• The Better Business Bureau. The BBB is a go-to resource for many consumers. You can check with the BBB to find out if a collection agency already has complaints for the type of activity you’re dealing with. You can also file your own complaint.
  • Your state’s Attorney General. States have their own oversight and rules into collections. They also all enforce the federal laws listed above. You can report illegal collection activity to your state Attorney General’s office. Locate the website or contact information for your state’s office at USA.gov.

What to do if you can’t pay the amount in collections

So, what happens if you owe the money and the collector follows all the laws? You may need to pay up. If you can’t pay the amount due immediately, you have a couple of options to consider.

Debt settlement

A debt settlement occurs when you agree to pay a lesser amount and the collector agrees to consider the matter closed. Often, third-party debt collectors buy a debt for pennies on the dollar, so they can still make money even if you don’t pay the total amount due. That makes them more likely to settle for something over nothing.

Settling a debt means you don’t legally owe it anymore. But make sure you get the agreement in writing or the debt collector could try to come after you for the rest.

Paying off a debt—in full or via settlement—doesn’t necessarily improve your credit score, especially immediately. But it also doesn’t hurt your score, since the collection account is probably already on your report. And it may be better than a charge-off.

Bankruptcy

If you can’t pay the debt and are dealing with other financial issues, you might consider bankruptcy. Filing a bankruptcy petition puts an automatic stay in effect, so debt collectors can’t continue collection activity. However, bankruptcy can have serious consequences for your credit, so make sure to talk to an attorney first so you can make an educated decision.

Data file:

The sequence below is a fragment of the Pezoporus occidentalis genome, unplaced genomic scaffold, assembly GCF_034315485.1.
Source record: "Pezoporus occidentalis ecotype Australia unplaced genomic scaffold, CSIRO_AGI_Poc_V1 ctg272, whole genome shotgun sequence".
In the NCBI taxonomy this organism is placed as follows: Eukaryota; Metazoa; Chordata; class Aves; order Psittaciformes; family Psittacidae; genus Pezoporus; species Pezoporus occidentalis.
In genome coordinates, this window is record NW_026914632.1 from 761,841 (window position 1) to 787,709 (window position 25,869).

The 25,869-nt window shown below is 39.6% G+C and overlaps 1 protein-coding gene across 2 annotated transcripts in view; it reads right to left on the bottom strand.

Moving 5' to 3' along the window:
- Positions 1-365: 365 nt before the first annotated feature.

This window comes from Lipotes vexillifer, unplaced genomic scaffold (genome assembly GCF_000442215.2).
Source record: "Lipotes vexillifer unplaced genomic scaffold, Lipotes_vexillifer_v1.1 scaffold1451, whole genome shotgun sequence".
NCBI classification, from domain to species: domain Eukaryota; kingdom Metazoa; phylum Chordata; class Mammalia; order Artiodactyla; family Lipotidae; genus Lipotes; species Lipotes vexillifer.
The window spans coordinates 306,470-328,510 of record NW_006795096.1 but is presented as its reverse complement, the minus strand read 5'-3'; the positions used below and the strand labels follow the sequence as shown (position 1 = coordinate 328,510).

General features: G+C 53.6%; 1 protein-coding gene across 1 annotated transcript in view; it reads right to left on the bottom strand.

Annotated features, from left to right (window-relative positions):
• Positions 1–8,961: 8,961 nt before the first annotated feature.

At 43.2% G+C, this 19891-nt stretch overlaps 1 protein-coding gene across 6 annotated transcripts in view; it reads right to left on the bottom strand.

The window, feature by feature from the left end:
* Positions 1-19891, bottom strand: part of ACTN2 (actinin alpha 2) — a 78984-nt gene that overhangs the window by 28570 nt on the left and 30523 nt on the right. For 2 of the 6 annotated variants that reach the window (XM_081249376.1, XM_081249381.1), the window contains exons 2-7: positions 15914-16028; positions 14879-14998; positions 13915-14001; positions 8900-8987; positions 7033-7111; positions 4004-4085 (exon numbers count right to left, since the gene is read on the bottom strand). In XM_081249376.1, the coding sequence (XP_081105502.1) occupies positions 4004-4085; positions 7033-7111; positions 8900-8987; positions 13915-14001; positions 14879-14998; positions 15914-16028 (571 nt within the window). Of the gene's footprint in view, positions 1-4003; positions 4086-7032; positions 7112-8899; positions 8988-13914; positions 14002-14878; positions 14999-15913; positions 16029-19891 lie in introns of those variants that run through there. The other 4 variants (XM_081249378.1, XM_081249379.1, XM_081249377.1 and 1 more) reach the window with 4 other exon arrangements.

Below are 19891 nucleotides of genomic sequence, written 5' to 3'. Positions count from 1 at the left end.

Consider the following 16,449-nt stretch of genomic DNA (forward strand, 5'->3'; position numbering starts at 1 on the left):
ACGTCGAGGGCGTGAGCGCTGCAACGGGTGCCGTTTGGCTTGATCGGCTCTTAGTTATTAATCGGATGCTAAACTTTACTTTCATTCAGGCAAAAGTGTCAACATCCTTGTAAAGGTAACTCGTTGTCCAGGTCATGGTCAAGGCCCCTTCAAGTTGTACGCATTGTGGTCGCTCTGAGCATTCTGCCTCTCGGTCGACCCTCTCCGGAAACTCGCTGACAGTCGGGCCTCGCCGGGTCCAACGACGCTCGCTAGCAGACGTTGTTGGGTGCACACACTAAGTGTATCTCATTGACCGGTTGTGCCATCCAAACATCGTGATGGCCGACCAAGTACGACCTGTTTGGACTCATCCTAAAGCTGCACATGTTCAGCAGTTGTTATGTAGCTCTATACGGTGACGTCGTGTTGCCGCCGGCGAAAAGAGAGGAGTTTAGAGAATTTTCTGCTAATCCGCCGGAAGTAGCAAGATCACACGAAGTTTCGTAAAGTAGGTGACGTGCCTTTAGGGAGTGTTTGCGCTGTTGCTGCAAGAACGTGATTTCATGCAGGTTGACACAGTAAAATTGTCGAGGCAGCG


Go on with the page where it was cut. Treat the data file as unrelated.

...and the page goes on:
Negotiation

You may be able to negotiate with the collection agency to make several smaller payments over time to pay off the debt. Again, make sure you get any agreement in writing to protect yourself.

Watch your credit during the debt collection process

Whether you’re dealing with collection activity on an account you don’t think you owe or you want to repair your credit after dealing with legitimate collection activity, Lexington Law may be able to help. Find out more about our credit repair services to see how we can help you dispute inaccurate information on your credit score and begin taking positive actions to potentially impact your credit score.


Reviewed by Brad Blanchard, Supervising Attorney at Lexington Law Firm. Written by Lexington Law.

Brad is an attorney at Lexington Law firm whose practice is primarily focused on corporate compliance. His focus is primarily in the areas of marketing and advertising of financial services. He regularly deals with issues related to FTC Regulation 5, UDAAP, FCRA, FDCPA, CROA, TCPA, and TSR. He also has experience in LLC formation, contract review and negotiation, and trial and litigation experience in the areas of consumer protection and family law. Prior to joining Lexington Brad worked on Department of Labor administrative law cases and federal class action lawsuits. He also externed for a Utah State Court trial judge where he worked on both civil and criminal cases. Brad is licensed to practice law in Utah and Ohio. He is located in the North Salt Lake office.

Note: Articles have only been reviewed by the indicated attorney, not written by them. The information provided on this website does not, and is not intended to, act as legal, financial or credit advice; instead, it is for general informational purposes only. Use of, and access to, this website or any of the links or resources contained within the site do not create an attorney-client or fiduciary relationship between the reader, user, or browser and website owner, authors, reviewers, contributors, contributing firms, or their respective agents or employers.